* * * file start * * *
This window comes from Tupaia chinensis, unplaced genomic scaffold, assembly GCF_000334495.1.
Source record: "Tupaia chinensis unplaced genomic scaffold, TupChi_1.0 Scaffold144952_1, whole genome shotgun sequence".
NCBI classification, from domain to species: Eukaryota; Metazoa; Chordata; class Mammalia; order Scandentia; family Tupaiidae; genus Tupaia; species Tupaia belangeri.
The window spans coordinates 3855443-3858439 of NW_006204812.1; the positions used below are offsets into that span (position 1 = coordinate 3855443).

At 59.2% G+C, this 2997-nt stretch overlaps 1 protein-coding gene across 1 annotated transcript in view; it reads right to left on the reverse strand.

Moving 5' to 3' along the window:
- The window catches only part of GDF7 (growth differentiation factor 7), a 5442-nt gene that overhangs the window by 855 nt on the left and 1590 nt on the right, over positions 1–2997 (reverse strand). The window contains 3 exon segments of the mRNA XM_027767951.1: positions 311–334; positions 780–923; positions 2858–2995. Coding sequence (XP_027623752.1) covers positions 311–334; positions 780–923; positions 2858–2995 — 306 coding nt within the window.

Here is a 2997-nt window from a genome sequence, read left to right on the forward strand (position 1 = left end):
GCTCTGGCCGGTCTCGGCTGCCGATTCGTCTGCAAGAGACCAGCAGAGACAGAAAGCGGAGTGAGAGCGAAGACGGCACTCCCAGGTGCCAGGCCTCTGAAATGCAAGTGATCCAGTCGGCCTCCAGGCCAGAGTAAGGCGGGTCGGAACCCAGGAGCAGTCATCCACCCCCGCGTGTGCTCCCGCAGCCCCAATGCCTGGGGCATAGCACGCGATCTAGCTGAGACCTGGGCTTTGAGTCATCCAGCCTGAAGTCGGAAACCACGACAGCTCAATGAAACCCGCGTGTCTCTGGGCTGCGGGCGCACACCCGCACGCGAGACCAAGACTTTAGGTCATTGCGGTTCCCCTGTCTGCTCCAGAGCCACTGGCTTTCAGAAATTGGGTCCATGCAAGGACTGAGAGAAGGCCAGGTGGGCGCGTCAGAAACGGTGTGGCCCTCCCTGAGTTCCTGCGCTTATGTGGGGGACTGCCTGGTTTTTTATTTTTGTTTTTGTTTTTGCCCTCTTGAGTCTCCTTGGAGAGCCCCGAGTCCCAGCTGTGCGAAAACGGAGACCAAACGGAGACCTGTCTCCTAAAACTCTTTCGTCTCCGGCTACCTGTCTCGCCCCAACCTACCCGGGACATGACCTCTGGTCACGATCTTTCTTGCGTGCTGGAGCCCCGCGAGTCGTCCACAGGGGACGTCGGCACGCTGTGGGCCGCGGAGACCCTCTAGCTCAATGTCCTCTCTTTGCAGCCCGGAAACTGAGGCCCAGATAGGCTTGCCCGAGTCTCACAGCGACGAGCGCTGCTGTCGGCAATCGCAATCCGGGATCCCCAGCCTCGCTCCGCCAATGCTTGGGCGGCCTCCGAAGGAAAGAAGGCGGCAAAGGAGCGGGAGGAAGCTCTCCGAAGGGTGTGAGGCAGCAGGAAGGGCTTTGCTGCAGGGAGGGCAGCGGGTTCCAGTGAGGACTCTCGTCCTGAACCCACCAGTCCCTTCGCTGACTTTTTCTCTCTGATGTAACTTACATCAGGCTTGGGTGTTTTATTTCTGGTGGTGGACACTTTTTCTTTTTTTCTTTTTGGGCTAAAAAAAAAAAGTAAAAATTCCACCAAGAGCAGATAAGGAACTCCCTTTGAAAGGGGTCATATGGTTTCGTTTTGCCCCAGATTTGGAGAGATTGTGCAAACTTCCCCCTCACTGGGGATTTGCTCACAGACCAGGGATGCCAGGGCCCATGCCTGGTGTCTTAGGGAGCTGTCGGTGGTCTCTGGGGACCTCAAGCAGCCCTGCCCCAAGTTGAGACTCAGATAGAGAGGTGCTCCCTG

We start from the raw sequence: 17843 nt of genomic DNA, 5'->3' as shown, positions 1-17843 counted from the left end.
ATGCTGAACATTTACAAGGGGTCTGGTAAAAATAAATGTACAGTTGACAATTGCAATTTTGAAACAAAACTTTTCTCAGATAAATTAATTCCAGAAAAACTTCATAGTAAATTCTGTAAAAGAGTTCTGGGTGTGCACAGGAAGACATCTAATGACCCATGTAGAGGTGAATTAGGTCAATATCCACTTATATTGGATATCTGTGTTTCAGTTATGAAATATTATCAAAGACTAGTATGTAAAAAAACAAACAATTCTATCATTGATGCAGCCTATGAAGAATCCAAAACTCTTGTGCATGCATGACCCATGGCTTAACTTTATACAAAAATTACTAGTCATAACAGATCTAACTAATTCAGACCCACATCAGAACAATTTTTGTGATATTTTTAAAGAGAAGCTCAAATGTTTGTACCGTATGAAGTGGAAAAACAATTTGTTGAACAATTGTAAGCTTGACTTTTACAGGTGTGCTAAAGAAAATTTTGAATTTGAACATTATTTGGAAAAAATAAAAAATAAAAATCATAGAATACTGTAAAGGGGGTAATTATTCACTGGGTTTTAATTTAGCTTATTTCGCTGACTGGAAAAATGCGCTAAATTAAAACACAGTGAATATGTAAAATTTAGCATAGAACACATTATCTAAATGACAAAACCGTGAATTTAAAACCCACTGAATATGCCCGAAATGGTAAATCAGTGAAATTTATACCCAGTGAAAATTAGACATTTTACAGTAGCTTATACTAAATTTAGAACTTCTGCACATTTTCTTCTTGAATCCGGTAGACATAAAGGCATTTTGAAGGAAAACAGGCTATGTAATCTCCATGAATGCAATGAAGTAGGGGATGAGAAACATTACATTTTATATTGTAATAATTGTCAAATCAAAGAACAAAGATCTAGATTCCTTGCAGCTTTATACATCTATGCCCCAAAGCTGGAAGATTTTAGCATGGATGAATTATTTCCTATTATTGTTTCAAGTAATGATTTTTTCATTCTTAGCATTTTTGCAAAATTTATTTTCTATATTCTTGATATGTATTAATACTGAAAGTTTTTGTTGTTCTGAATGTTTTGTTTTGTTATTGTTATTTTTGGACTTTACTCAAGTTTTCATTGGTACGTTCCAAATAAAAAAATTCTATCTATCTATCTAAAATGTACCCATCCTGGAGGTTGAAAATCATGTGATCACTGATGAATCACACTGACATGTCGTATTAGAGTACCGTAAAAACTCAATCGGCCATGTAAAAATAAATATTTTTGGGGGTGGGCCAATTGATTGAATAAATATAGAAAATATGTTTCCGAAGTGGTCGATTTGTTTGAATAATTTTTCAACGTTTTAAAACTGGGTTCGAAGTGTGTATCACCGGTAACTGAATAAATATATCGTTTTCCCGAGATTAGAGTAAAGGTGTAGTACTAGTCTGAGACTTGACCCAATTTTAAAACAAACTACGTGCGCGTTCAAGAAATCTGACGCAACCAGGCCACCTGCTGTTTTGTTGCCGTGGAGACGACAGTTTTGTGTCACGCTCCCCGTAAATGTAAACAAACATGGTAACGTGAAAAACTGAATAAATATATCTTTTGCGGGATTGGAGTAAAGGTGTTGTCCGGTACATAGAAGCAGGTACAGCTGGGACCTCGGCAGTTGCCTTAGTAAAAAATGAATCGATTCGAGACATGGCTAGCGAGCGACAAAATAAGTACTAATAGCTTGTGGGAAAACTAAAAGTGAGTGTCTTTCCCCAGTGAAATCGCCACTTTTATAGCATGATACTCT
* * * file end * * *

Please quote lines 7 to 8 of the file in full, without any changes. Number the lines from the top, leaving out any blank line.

- The window catches only part of GDF7 (growth differentiation factor 7), a 5442-nt gene that overhangs the window by 855 nt on the left and 1590 nt on the right, over positions 1–2997 (reverse strand). The window contains 3 exon segments of the mRNA XM_027767951.1: positions 311–334; positions 780–923; positions 2858–2995. Coding sequence (XP_027623752.1) covers positions 311–334; positions 780–923; positions 2858–2995 — 306 coding nt within the window.

Here is a 2997-nt window from a genome sequence, read left to right on the forward strand (position 1 = left end):